The Pot Noodle brand has been involved in a number of controversial advertising campaigns. In August 2002, a series of television adverts that described Pot Noodle as "the slag of all snacks" was withdrawn after complaints to the Independent Television Commission.[8][9] The related poster campaign, revolving around the "Hot Noodle" range with a tagline of "hurt me, you slag" was withdrawn by Unilever after the Advertising Standards Authority upheld complaints that "the tone could be interpreted as condoning violence".[10]

In May 2005, the Advertising Standards Authority received 620 complaints, about a series of advertisements featuring a man with a large brass horn in his trousers,[11] with the suggestive slogan "Have you got the Pot Noodle horn?".

Some of the complaints described them as "tasteless and offensive". The three advertisements had been already approved for restricted times, primarily after the 9:00pm watershed. The ASA did not uphold the complaints. In its decision, while it accepted the campaign was "a little crude," that they were harmless and "the timing restriction was appropriate."[12]

A New Statesman writer described Pot Noodle as "Lad Culture in snack form, an edible Page Three; drooling, retrograde sexism, and any PR exec who tries to tell us otherwise [...] can jog on."[1]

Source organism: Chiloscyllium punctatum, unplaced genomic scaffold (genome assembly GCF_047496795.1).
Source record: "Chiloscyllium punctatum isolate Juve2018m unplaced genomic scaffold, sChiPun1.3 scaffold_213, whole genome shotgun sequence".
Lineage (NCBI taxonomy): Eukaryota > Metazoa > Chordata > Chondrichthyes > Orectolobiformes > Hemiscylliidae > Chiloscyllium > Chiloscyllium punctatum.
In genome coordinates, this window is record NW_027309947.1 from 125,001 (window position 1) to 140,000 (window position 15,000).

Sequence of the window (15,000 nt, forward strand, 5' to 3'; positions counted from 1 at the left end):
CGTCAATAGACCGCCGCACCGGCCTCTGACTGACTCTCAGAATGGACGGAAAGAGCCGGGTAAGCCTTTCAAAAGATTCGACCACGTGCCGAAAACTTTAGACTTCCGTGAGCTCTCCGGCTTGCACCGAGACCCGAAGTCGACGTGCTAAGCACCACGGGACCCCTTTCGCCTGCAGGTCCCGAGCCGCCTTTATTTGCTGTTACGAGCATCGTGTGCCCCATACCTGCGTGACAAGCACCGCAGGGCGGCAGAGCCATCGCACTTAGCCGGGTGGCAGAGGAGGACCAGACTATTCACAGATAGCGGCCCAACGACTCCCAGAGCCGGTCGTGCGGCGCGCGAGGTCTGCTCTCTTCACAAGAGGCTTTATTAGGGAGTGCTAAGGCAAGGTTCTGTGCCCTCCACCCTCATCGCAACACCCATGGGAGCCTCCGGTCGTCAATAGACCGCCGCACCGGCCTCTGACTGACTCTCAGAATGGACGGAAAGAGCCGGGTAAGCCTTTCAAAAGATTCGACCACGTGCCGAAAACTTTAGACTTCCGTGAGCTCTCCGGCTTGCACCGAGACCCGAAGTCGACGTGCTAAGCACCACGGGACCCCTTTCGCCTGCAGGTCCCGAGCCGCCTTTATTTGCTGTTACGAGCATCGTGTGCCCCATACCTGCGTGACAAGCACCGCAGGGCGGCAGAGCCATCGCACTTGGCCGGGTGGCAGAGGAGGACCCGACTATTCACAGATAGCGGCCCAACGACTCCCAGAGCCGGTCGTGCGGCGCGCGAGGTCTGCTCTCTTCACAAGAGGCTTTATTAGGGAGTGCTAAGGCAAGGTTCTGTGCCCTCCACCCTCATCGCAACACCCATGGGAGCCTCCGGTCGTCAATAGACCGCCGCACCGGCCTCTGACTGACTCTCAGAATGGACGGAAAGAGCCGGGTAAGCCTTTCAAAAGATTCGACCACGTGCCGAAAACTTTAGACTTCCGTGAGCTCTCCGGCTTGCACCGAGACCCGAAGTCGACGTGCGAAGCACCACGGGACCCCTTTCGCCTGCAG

Current flavours[edit]

  • Original Curry
  • Chicken and Mushroom
  • Beef and Tomato
  • Chinese Chow Mein
  • Sweet and Sour
  • Bombay Bad Boy
  • Piri-Piri Chicken
  • Chilli Beef
  • Sticky Rib
  • Brazilian BBQ Steak
  • Sausage Casserole (New)
  • Mac & Cheese (New)

See also[edit]


  1. ^ a b c "Food: It's Not For Girls". New Statesman. 15 May 2013. Retrieved 29 February 2016. 
  2. ^ Donlon, Adam (4 Mar 2016). "I tried eating stereotypical student foods for the first time". The Tab. Retrieved 27 August 2016. 
  3. ^ Elkins, Ruth (2007-01-07). "Mr Pot Noodle dies, aged 96 | Asia | News". The Independent. Retrieved 2015-12-11. 
  4. ^ Kemp, Ed (2009-07-24). "Golden Wonder to take on Pot Noodle with 'The Nation's Noodle'". Marketing Magazine. Retrieved 2015-12-11. 
  5. ^ a b "From Pot Noodle to pit for advert". BBC News. 2006-05-09. Retrieved 2015-12-11. 
  6. ^ "The hard sell: Pot Noodle | The Guide". guardian.co.uk. Retrieved 2014-08-25. 
  7. ^ Swaine, Jon (2008-08-05). "Advertisers create Pot Noodle: The Musical". Telegraph. Retrieved 2015-12-11. 
  8. ^ Jennifer Whitehead. "Pot Noodle banned from calling itself the "slag of all snacks"". Brand Republic. Retrieved 2015-12-11. 
  9. ^ "UK | Pot Noodle advert 'caused offence'". BBC News. 2002-08-19. Retrieved 2015-12-11. 
  10. ^ "UK | 'Irresponsible' Pot Noodle ad withdrawn". BBC News. 2002-08-28. Retrieved 2015-12-11. 
  11. ^ Brook, Stephen; correspondent, advertising (2005-05-18). "Pot Noodle's 'horn' ad off the hook". The Guardian. ISSN 0261-3077. Retrieved 2016-01-14. 
  12. ^ "Broadcast Report". Advertising Standards Authority. 18 May 2005. Retrieved 3 March 2012. [dead link]

External links[edit]